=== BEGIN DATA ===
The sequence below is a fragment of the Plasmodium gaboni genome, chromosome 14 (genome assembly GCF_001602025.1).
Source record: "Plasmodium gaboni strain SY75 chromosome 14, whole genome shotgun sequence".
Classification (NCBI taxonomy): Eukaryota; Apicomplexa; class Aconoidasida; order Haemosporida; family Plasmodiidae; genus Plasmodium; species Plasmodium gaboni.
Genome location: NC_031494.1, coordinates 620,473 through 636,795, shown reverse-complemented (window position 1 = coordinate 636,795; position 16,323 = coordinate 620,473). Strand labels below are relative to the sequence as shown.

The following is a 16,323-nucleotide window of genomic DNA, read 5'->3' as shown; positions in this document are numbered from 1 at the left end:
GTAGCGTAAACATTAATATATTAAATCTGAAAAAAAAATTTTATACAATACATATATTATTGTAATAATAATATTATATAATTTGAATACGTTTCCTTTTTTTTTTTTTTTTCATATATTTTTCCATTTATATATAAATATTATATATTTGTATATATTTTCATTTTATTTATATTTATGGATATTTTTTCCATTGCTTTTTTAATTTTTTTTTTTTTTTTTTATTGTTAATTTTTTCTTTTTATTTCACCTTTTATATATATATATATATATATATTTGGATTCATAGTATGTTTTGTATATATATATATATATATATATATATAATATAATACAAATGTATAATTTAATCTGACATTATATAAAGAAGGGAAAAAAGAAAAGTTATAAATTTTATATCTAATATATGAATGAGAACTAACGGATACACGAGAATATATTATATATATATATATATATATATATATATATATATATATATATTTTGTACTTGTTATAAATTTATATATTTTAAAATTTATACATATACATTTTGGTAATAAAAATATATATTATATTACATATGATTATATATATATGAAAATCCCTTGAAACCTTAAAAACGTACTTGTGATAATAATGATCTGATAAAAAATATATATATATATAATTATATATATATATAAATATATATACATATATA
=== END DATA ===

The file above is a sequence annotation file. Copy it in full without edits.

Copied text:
The sequence below is a fragment of the Plasmodium gaboni genome, chromosome 14 (genome assembly GCF_001602025.1).
Source record: "Plasmodium gaboni strain SY75 chromosome 14, whole genome shotgun sequence".
Classification (NCBI taxonomy): Eukaryota; Apicomplexa; class Aconoidasida; order Haemosporida; family Plasmodiidae; genus Plasmodium; species Plasmodium gaboni.
Genome location: NC_031494.1, coordinates 620,473 through 636,795, shown reverse-complemented (window position 1 = coordinate 636,795; position 16,323 = coordinate 620,473). Strand labels below are relative to the sequence as shown.

The following is a 16,323-nucleotide window of genomic DNA, read 5'->3' as shown; positions in this document are numbered from 1 at the left end:
GTAGCGTAAACATTAATATATTAAATCTGAAAAAAAAATTTTATACAATACATATATTATTGTAATAATAATATTATATAATTTGAATACGTTTCCTTTTTTTTTTTTTTTTCATATATTTTTCCATTTATATATAAATATTATATATTTGTATATATTTTCATTTTATTTATATTTATGGATATTTTTTCCATTGCTTTTTTAATTTTTTTTTTTTTTTTTTATTGTTAATTTTTTCTTTTTATTTCACCTTTTATATATATATATATATATATATTTGGATTCATAGTATGTTTTGTATATATATATATATATATATATATATAATATAATACAAATGTATAATTTAATCTGACATTATATAAAGAAGGGAAAAAAGAAAAGTTATAAATTTTATATCTAATATATGAATGAGAACTAACGGATACACGAGAATATATTATATATATATATATATATATATATATATATATATATATATATTTTGTACTTGTTATAAATTTATATATTTTAAAATTTATACATATACATTTTGGTAATAAAAATATATATTATATTACATATGATTATATATATATGAAAATCCCTTGAAACCTTAAAAACGTACTTGTGATAATAATGATCTGATAAAAAATATATATATATATAATTATATATATATATAAATATATATACATATATA